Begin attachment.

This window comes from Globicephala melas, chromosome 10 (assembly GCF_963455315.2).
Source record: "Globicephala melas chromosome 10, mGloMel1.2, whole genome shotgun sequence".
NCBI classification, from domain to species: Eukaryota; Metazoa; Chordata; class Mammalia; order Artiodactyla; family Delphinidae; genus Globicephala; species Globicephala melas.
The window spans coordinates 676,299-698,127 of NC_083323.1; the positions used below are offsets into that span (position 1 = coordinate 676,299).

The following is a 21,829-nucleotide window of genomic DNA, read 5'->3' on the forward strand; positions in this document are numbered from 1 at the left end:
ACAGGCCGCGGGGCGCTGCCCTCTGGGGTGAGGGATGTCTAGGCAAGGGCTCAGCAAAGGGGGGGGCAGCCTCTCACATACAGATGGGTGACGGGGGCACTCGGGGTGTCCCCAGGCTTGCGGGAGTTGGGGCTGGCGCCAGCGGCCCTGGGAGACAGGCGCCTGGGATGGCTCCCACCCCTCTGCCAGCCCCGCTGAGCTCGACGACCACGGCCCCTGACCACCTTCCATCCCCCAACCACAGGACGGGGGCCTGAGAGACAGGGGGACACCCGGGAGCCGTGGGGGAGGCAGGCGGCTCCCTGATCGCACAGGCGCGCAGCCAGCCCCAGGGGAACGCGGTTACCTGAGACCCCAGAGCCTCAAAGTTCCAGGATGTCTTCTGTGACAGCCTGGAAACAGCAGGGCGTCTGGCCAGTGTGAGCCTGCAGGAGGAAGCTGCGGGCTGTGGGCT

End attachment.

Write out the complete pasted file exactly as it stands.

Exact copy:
This window comes from Globicephala melas, chromosome 10 (assembly GCF_963455315.2).
Source record: "Globicephala melas chromosome 10, mGloMel1.2, whole genome shotgun sequence".
NCBI classification, from domain to species: Eukaryota; Metazoa; Chordata; class Mammalia; order Artiodactyla; family Delphinidae; genus Globicephala; species Globicephala melas.
The window spans coordinates 676,299-698,127 of NC_083323.1; the positions used below are offsets into that span (position 1 = coordinate 676,299).

The following is a 21,829-nucleotide window of genomic DNA, read 5'->3' on the forward strand; positions in this document are numbered from 1 at the left end:
ACAGGCCGCGGGGCGCTGCCCTCTGGGGTGAGGGATGTCTAGGCAAGGGCTCAGCAAAGGGGGGGGCAGCCTCTCACATACAGATGGGTGACGGGGGCACTCGGGGTGTCCCCAGGCTTGCGGGAGTTGGGGCTGGCGCCAGCGGCCCTGGGAGACAGGCGCCTGGGATGGCTCCCACCCCTCTGCCAGCCCCGCTGAGCTCGACGACCACGGCCCCTGACCACCTTCCATCCCCCAACCACAGGACGGGGGCCTGAGAGACAGGGGGACACCCGGGAGCCGTGGGGGAGGCAGGCGGCTCCCTGATCGCACAGGCGCGCAGCCAGCCCCAGGGGAACGCGGTTACCTGAGACCCCAGAGCCTCAAAGTTCCAGGATGTCTTCTGTGACAGCCTGGAAACAGCAGGGCGTCTGGCCAGTGTGAGCCTGCAGGAGGAAGCTGCGGGCTGTGGGCT